• For my own personal device, I can't yet justify it; my Note 9 is still a thoroughly capable device. From a work productivity POV, I can't wait to try this out. Since I'm an IT in charge of my budget, I'll be waiting a bit for experiences from the early adopters, as well as looking for that first pricing special. I made a mockup out of cardboard. While a different dimensional form than my Note 9, with the thick Clearview stand case, it is definitely pocket able. More so than the Note 9 + case. The thinness does a lot to mitigate the extra width.
  • So it's for fanbois? I'll take that answer.
  • The problem is that people expect new products to become champions. If it doesn't outsell or outclass the competition, it's an epic fail. It's like people forget that most phones are not champions. They cater to different demographics. The Duo targets a specific demographic. It's a proof of concept. It sets the base for future versions. IMHO, this seems like an excellent dual-display device. The magic isn't so much in the hardware itself. It's the software that brings this device to life. It sets the standard for how a DDD (dual-display device) should operate. By the way, what Microsoft is doing here will also benefit other dual screen devices. Congrats to Microsoft for getting this device and I'm looking forward to seeing how this product line evolves.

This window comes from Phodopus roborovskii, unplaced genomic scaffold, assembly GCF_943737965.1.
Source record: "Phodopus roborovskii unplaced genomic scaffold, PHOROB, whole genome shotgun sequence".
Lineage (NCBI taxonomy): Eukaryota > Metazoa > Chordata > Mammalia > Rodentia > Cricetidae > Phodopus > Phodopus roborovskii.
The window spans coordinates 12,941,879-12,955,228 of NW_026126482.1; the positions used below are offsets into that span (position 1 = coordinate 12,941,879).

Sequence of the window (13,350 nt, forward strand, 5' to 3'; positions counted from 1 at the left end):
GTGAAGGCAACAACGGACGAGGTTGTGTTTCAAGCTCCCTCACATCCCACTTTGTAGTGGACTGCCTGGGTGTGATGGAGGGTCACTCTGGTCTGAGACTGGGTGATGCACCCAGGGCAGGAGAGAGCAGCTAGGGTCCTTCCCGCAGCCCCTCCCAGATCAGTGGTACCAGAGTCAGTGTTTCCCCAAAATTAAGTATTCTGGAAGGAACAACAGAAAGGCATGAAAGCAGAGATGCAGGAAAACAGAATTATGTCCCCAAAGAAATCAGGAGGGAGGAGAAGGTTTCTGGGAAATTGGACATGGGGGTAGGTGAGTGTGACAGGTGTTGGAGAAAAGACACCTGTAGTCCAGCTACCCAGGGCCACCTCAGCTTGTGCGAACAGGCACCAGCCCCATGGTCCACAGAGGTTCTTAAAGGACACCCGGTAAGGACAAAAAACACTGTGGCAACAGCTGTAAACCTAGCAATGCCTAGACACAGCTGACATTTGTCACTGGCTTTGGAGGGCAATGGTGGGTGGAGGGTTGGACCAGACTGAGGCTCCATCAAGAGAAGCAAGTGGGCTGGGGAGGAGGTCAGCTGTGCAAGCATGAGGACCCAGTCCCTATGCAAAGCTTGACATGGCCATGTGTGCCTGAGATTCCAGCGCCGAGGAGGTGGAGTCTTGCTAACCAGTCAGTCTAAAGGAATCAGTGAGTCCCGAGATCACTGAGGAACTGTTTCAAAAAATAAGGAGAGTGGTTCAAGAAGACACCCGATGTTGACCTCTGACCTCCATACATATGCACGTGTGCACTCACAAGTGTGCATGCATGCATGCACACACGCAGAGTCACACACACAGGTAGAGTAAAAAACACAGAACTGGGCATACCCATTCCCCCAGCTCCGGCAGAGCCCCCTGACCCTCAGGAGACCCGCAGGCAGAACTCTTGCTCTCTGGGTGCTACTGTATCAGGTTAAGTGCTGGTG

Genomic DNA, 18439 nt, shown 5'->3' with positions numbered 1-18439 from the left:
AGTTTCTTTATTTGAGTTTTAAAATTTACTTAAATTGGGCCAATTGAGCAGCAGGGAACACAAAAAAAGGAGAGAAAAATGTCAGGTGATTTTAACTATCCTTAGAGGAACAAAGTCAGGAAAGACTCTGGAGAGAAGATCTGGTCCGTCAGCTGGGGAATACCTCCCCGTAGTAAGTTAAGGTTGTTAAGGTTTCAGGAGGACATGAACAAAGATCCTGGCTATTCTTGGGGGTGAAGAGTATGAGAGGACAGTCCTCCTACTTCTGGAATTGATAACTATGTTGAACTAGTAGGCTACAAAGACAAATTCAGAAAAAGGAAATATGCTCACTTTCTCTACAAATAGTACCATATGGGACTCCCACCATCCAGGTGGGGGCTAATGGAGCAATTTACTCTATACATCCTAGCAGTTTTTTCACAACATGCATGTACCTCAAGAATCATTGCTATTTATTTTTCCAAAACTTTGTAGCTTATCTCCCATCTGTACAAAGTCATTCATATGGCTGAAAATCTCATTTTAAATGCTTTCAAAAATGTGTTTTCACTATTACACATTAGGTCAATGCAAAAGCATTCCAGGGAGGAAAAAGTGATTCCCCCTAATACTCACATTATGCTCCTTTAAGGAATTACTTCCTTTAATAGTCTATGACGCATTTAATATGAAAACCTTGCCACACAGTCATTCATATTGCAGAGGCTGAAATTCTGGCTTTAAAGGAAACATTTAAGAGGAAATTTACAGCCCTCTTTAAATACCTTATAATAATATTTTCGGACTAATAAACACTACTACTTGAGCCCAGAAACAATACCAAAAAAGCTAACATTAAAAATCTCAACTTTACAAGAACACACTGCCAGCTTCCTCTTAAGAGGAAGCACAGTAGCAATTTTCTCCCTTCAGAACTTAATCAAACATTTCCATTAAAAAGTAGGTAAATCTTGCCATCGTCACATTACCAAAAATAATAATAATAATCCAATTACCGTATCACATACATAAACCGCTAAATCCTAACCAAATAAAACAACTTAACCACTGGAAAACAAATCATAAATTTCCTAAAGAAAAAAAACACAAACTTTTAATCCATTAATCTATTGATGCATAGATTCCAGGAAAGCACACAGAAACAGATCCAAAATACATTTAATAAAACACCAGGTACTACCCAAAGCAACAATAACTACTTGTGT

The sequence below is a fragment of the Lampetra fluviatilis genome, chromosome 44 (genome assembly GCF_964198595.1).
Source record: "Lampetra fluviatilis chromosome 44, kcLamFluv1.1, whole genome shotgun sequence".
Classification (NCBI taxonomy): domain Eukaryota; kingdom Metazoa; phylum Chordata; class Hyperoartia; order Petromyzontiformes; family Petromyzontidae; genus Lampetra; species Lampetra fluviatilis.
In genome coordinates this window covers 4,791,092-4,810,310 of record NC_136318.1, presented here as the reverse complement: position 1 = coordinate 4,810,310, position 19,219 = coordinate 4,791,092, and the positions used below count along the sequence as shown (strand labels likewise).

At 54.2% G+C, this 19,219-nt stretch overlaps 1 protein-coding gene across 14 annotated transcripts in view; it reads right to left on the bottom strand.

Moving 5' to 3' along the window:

• Its a $1500 device with last year's hardware.
  • Except no company has been able to build what they have built. You say "last year's hardware" but you mean the CPU. The display tech, the core of the device, has never been done before. There are no mobile devices that are 4.8mm thin.
  • Well it is a nice wording without facts to support it. I mean iPhone was there to start the conversation. It lacked many things that were considered very basic even at the moment it was launched (so yes it may be fine that Surface Duo lacks something). But. It had a clear 'wow' factor, something that even haters could not deny. It had high, but still reasonable price range for a consumer product. And finally it had reasonable targets - like selling millions. If Microsoft needs Duo to "start the conversation" with tens of thousands of people, it isn't quite clear why it has stopped the conversation with tens of millions of people with Windows Mobile. Sorry Daniel, but it is you who is overthinking and over-analyzing to support vague statements that can't pass simple reality checks.